The S Corporation Trap

July 1, 2008
An S CORPORATION with the benefits of a corporate form paired with the pass-through of income is the entity of choice for many dental practices.

For more on this topic, go to and search using the following key words: S Corporation Trap, retirement, overhead, Limited Liability Corporation, equipment.

An S Corporation with the benefits of a corporate form paired with the pass-through of income is the entity of choice for many dental practices. But as we review new client tax returns in our financial planning process, we find that many dentists lose significant tax deductions due to what we call the "S Corporation Trap."

The primary source of lost deductions in dental S Corporations is the inability to gain tax benefits from expensing equipment under Section 179. Let's assume you are a 48-year-old dentist who has production of $850,000 this year. Overhead is $550,000. This leaves a $300,000 net practice income. Wisely, you have implemented a new 401(k)-cash balance retirement plan that allows you to deduct $100,000 in retirement funding. This leaves $200,000 to pay yourself in W-2 wages. The large retirement deduction could save you $40,000 in federal and state income taxes and the S Corporation form keeps you from paying Medicare taxes on the retirement deduction. So far, things are great; however, the S Corporation Trap is activated when you also purchase $50,000 of equipment this year in hopes of expensing this amount under Section 179. For 2008, Section 179 has been amended to allow you to expense up to $250,000 of equipment placed in use this year.

Why do you fall into the Trap? Due to a tax code requirement, you must have sufficient "basis" in S Corporation stock to realize the benefits of expensing $50,000 of equipment. So, the law allows the Section 179 deduction of $50,000 for the S Corporation, but only to the extent of "basis" in S Corporation stock (S Corp Basis, in general, represents the initial investment in the corporation plus net income or minus loss, less distributions to the owner).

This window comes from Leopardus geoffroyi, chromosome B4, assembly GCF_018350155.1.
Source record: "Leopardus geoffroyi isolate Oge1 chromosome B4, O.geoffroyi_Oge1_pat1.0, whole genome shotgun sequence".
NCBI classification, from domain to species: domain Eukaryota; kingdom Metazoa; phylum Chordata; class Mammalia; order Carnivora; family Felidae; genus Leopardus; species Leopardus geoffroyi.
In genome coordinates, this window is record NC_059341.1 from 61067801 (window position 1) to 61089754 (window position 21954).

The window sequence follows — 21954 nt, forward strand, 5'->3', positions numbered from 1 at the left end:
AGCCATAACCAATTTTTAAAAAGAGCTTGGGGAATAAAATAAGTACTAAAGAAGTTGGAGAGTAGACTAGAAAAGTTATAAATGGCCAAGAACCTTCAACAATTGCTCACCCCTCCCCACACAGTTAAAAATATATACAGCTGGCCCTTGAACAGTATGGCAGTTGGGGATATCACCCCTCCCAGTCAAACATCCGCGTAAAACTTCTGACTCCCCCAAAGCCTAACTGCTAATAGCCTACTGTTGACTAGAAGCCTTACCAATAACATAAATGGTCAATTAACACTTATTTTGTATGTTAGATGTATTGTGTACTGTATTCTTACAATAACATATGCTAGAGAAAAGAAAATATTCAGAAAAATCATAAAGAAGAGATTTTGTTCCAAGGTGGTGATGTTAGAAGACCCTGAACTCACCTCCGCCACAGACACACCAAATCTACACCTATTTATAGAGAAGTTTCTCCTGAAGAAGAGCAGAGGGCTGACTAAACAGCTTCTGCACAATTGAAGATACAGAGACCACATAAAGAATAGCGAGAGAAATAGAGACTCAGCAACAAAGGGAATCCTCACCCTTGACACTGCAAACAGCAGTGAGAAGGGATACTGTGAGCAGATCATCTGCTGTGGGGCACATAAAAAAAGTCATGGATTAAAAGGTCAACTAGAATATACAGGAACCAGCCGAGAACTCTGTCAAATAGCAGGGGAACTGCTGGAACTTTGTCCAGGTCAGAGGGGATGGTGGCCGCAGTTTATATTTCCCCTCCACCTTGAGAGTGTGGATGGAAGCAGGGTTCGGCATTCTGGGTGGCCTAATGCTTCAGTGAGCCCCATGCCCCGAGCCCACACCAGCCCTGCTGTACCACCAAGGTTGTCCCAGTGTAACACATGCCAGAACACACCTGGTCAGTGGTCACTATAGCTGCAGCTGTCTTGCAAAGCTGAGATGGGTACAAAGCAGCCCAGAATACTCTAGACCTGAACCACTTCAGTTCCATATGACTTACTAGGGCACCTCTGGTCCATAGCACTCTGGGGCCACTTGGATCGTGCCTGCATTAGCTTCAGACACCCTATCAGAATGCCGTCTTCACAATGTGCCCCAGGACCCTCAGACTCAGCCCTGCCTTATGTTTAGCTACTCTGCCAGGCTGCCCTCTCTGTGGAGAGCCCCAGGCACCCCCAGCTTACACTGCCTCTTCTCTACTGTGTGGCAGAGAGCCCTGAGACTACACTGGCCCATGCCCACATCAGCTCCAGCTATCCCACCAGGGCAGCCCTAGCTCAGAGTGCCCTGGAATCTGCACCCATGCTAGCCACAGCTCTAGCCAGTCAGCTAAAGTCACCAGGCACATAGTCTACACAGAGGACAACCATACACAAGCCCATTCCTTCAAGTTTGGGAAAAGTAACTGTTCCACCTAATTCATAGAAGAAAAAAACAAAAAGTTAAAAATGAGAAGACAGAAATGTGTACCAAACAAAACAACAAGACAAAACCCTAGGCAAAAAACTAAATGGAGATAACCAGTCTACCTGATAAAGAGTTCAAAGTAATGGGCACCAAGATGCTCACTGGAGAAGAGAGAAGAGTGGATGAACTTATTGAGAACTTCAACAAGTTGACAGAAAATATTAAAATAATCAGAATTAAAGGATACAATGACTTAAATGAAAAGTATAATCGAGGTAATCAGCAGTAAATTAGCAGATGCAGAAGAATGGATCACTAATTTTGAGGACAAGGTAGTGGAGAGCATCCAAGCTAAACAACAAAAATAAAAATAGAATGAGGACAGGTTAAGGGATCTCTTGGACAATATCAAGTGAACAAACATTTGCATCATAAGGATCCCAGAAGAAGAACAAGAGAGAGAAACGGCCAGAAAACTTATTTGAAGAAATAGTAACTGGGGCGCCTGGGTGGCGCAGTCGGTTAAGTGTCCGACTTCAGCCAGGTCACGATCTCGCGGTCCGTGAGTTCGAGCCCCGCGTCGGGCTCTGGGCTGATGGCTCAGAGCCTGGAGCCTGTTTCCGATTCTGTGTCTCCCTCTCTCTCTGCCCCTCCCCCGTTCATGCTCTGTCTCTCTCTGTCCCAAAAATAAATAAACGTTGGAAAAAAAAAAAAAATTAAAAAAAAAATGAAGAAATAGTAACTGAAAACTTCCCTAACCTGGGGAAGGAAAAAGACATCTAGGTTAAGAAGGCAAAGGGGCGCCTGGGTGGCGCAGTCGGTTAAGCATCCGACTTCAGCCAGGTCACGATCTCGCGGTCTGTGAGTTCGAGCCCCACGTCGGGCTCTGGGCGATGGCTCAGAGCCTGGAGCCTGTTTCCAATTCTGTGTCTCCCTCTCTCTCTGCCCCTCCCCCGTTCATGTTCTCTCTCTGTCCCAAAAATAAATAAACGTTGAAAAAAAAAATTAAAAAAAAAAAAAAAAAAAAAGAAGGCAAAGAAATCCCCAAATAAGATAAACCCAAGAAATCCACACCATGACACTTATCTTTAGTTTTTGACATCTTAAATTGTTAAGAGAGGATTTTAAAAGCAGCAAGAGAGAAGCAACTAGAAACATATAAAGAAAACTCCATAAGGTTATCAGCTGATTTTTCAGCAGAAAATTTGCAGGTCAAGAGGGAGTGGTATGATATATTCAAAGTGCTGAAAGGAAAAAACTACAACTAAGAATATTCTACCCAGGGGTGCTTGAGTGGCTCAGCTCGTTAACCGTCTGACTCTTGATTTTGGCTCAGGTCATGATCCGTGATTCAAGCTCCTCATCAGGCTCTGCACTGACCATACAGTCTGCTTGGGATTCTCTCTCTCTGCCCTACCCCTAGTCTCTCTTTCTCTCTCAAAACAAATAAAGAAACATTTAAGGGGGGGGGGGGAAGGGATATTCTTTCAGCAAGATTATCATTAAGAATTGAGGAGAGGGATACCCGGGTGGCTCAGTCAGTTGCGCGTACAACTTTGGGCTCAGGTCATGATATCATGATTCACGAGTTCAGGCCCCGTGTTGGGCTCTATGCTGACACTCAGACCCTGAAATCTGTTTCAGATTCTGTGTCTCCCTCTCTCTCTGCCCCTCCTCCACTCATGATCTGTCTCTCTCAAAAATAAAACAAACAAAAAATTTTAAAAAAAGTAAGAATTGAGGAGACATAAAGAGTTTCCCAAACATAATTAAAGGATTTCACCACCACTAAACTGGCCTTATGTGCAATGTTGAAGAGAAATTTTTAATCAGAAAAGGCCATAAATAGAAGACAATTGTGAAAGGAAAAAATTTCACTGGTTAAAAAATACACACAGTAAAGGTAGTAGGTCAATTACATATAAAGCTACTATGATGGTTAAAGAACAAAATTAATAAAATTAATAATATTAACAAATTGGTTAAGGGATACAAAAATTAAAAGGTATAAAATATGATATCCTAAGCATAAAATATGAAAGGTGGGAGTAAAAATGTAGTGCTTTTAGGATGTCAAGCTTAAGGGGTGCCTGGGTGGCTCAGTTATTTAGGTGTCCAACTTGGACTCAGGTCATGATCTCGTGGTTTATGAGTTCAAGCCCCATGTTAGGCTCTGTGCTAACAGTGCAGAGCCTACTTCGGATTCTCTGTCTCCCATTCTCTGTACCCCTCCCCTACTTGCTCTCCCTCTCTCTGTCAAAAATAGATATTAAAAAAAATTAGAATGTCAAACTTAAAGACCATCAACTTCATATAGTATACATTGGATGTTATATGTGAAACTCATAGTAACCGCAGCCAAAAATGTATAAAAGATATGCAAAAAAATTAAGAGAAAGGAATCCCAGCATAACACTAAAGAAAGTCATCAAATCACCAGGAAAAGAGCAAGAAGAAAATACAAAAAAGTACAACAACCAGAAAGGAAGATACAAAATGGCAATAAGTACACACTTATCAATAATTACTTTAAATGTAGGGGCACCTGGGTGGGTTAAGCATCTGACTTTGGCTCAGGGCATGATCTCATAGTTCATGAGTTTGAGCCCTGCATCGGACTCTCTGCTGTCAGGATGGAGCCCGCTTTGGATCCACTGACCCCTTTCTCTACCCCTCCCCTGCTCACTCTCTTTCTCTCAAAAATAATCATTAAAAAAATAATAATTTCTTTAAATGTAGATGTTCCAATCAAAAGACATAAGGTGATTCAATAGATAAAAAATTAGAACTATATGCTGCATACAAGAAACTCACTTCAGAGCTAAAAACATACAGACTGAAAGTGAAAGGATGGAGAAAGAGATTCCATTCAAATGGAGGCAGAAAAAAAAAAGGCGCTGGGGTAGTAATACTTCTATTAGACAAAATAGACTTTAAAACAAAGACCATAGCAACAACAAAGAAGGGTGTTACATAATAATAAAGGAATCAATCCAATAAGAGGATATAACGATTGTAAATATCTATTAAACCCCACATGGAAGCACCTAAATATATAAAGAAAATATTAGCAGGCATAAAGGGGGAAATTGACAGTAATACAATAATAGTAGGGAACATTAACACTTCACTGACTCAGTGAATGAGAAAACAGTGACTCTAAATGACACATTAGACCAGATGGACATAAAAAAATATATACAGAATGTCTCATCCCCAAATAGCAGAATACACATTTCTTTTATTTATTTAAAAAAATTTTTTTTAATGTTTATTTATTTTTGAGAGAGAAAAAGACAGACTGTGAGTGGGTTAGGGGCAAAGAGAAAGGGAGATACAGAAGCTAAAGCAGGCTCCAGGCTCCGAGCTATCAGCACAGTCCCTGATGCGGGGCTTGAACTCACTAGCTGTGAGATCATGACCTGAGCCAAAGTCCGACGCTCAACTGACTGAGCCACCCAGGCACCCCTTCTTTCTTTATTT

Since you borrowed $50,000 from the bank to purchase the equipment, you had no basis in S Corporation stock. The bank loan to the S Corporation to purchase the equipment does not count as basis. Had you conducted business as a sole proprietorship or as a Limited Liability Corporation, taxed as a sole proprietorship, there would have been no problem expensing the $50,000 of equipment since you met all other aspects of expensing requirements. The basis issue does not present itself in the sole proprietorship form as explained.

Another S Corporation Trap issue is the employment of children in the dental practice. Because children are employed by a corporation instead of a parent, the children are subject to 15.3% FICA payroll taxes, along with state and federal unemployment taxes. In effect, these additional payroll taxes negate to a large extent the income tax benefits of shifting income from a parent to children to achieve lower tax brackets on earned income. Had the dentist who employs children under the age of 18 been taxed as a proprietorship, the law allows an exemption from payroll taxes for children who are employed by a parent.

To avoid the Trap, we promote a rule of thumb dictating that dentist-clients should not use an S Corporation form if the following issues are present: 1) the dental practice has less than $300,000 of net income before the dentist's retirement plan and wage deductions; 2) the dentist has large capital expenditures ahead for equipment that could be expensed under Section 179; or 3) the dentist employs children under the age of 18 in the practice. If you are currently an S Corporation, and any of these three issues apply, it is likely you are paying more income taxes in the S Corporation form than you would be as an LLC Sole Proprietorship.

Finally, if you are an S Corporation, you should apply an added planning step to any large purchase of equipment. Since dentistry is capital intensive and frequent equipment and technology purchases are a normal part of practice, it is crucial that you alert your tax advisor of any major purchases prior to the planned transaction. By planning for large purchase transactions, your advisor should be able to arrange sufficient basis in your S Corporation stock to allow the large deductions that are available under Section 179.

S Corporations do offer many benefits. But to the uninformed, there awaits an S Corporation Trap that traps hoped-for tax deductions.

Disclosure: This article is intended to give general tax advice only and may or may not be appropriate for use by the reader. The reader is encouraged to speak with a tax professional.

IRS Circular 230 Notification: Pursuant to IRS Circular 230, please be advised that, to the extent this article contains any tax advice, it is not intended to be, was not written to be, and cannot be used by any taxpayer for the purpose of avoiding penalties under U.S. federal tax law.

Brian Hufford, CPA, CFP®, is CEO of Hufford Financial Advisors, LLC, an independent, fee-only planning firm that helps dentists achieve financial peace of mind. Contact Hufford at (888) 470-3064, or at [email protected].

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